U.S. Pub. No. 2006/0247611, issued to Abboud, et al, entitled “Wide Area Ablation Of Myocardial Tissue”, discloses a distal end of the cryoprobe which is axially movable by means of a pull wire that simultaneously deforms a flexible element connected to an inflatable balloon that can expand radially from an initial diameter to a final diameter that is at least twice the initial diameter. The twice initial diameter of the inflatable balloon is relatively small to provide a reliable ablation surface. A common disadvantage of the prior art is the use of inflatable balloons that operate under internal pressure and a commensurate risk of sudden destruction and resultant injuring of the biological tissue to be treated.

SUMMARY

In a broad aspect the present invention is embodied as an expandable, flexible multi-tubular cryoprobe. The cryoprobe includes a housing for receiving an inlet flow of near critical cryogenic fluid from a fluid source and for discharging an outlet flow of the cryogenic fluid. An outer support tube is connected to the housing. A set of radially spaced inlet fluid transfer tubes have proximal ends securely attached to an inner surface of the outer support tube. The inlet fluid transfer tubes receive the inlet flow from the housing. Each of the fluid transfer tubes is formed of material that maintains flexibility in a full range of temperatures from −200° C. to ambient temperature, each fluid transfer tube having an inside diameter in a range of between about 0.10 mm and 1.0 mm. Furthermore, each fluid transfer tube has a wall thickness in a range of between about 0.01 mm and 0.30 mm. A proximal internal support tube is attached to the outer support tube and to internal surfaces of the proximal ends of the inlet fluid transfer tubes, thus forming a hollow space to provide a thermal insulation between the outer support tube and the inlet fluid transfer tubes. An outlet fluid transfer tube is positioned within the proximal internal support tube. The outlet fluid transfer tube is axially positionable and rotatable relative to the proximal internal support tube, the outlet fluid transfer tube for discharging the outlet flow to the housing. A distal external end cap is positioned at the ends of the inlet fluid transfer tubes and about the distal end of the outlet fluid transfer tube to provide fluid transfer from the inlet fluid transfer tubes to the outlet fluid transfer tube wherein a closed hollow space is formed between the end cap and the distal end of the outlet fluid transfer tube to provide fluid transfer from the distal ends of the inlet fluid transfer tubes to the distal end of the outlet fluid transfer tube. An open portion of the inlet fluid transfer tubes is located between the outer support tube and the distal external end cap. Mechanical means is operatively associated with the outlet fluid transfer tube for providing axial displacement of the distal external end cap relative to the outer support tube wherein, decreasing the distance therebetween results in radial expansion of the inlet fluid transfer tubes to provide enhanced thermal contact thereof with target biological tissue to be treated at the open portion.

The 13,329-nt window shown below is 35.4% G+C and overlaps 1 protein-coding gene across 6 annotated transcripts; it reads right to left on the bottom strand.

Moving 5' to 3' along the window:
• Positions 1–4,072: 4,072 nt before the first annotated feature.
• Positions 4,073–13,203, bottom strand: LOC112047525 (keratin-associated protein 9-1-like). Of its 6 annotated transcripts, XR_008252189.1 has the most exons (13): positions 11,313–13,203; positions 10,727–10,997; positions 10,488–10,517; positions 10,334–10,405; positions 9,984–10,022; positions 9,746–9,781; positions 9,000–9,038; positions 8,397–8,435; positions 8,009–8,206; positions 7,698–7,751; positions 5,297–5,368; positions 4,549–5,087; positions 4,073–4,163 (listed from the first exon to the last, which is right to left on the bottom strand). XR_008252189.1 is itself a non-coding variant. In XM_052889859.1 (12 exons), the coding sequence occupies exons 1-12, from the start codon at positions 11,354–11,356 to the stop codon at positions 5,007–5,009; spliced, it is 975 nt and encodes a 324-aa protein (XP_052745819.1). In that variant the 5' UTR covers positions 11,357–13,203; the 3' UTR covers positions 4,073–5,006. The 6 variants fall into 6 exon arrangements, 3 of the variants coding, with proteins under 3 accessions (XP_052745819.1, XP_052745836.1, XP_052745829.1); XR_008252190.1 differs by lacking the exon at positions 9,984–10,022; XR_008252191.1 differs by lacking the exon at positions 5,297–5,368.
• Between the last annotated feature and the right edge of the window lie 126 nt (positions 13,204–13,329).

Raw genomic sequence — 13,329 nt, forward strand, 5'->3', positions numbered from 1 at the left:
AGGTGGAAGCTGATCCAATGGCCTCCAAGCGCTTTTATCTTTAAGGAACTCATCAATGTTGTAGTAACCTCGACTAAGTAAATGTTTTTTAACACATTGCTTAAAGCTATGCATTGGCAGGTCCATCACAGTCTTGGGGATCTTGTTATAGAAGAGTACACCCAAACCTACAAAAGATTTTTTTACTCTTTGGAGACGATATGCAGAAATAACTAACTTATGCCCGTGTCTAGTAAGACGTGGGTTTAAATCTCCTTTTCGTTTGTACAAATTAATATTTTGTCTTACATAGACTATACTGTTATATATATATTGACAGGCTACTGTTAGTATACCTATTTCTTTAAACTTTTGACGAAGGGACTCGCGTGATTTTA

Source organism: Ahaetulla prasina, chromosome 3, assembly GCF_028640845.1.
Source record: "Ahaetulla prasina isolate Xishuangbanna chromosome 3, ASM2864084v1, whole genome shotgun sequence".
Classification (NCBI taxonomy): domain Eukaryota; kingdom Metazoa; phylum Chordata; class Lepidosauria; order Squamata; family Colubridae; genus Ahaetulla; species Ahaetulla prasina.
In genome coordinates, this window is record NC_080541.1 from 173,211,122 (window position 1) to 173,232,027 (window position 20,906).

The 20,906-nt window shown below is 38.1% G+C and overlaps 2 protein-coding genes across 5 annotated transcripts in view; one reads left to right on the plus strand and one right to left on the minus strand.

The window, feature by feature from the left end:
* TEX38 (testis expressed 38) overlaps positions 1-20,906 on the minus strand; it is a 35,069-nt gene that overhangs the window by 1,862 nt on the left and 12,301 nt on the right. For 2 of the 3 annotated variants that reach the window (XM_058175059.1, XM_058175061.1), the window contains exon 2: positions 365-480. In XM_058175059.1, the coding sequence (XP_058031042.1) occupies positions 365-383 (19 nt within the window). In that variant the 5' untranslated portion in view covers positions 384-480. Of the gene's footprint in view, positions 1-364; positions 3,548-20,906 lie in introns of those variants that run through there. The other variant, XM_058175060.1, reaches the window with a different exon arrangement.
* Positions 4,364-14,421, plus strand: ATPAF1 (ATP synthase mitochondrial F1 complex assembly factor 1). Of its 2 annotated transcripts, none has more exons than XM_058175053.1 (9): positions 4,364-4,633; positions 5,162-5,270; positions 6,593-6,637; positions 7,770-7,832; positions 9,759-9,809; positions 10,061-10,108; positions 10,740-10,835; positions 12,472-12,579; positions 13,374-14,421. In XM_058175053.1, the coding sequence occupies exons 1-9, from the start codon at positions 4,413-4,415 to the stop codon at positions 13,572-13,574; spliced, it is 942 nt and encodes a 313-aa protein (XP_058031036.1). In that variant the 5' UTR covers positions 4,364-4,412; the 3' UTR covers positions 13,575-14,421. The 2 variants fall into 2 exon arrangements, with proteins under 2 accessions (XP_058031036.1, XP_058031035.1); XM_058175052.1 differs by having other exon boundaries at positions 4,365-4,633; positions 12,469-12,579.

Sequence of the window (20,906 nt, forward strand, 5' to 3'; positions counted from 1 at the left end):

BRIEF DESCRIPTION OF THE DRAWINGS

FIG. 1 is perspective view of the expandable, flexible multi-tubular cryoprobe of the present invention.

FIG. 2 is a cross-sectional view of the distal end of the cryoprobe of FIG. 1.

FIG. 3 is a view taken along line 3-3 of FIG. 2.

FIG. 4 is a view taken along line 4-4 of FIG. 2.

FIG. 5 is a side view of the distal end of the cryoprobe in an unexpanded spiral state.

FIG. 6 is a side view of the distal end of the cryoprobe in an expanded spiral state.

FIG. 7 is a view taken along line 7-7 of FIG. 6.

FIG. 8 is a cross-sectional view of the distal end of an alternate type of cryoprobe with a thin outer layer/balloon over the inlet fluid transfer tubes.

FIG. 9 is a schematic illustration of the radial expansion of the inlet fluid transfer tube.

FIG. 10 is a cross-sectional view of a proximal portion of the multi-tubular cryoprobe showing a mechanical means for providing the desired actuation of the cryoprobe.

FIG. 11 is a view taken along line 11-11 of FIG. 10.

FIG. 12 is a view taken along line 12-12 of FIG. 10.

DETAILED DESCRIPTION OF THE INVENTION

Referring now to the drawings and the characters of reference market thereon, FIG. 1 illustrates a preferred embodiment of the expandable, flexible multi-tubular cryoprobe of the present invention, designated generally as 10. The cryoprobe 10 includes a housing 11 containing a set of inlet fluid transfer tubes 12 for receiving an inlet flow of near critical cryogenic fluid from a liquid source 26 and for discharging an outlet flow of the cryogenic fluid through a central outlet fluid transfer tube (discussed below). The cryoprobe 10 includes an outer support tube 13 connected to the housing 11. The set of radially spaced inlet fluid transfer tubes (or micro-tubes) 12 have proximal ends securely attached to an inner surface of the outer support tube 13. Each of the fluid transfer tubes 12 are formed of material that maintains flexibility in a full range of temperature from −200° C. to ambient temperature. Each fluid transfer tube 12 has an inside diameter in a range of between about 0.10 mm and 1.0 mm (preferably between about 0.20 mm and 0.50 mm) and wall thickness in a range of between about 0.01 mm and 0.3 mm (preferably between about 0.02 mm and 0.1 mm). An end cap 14 is positioned at the distal ends of the inlet fluid transfer tubes 12 to provide fluid transfer from the inlet fluid transfer tubes 12 to the outlet fluid transfer tube located inside the multi-tubular cryoprobe 10. The inlet fluid transfer tubes 12 are preferably formed of polyimide material, such as KAPTON® polyimide material.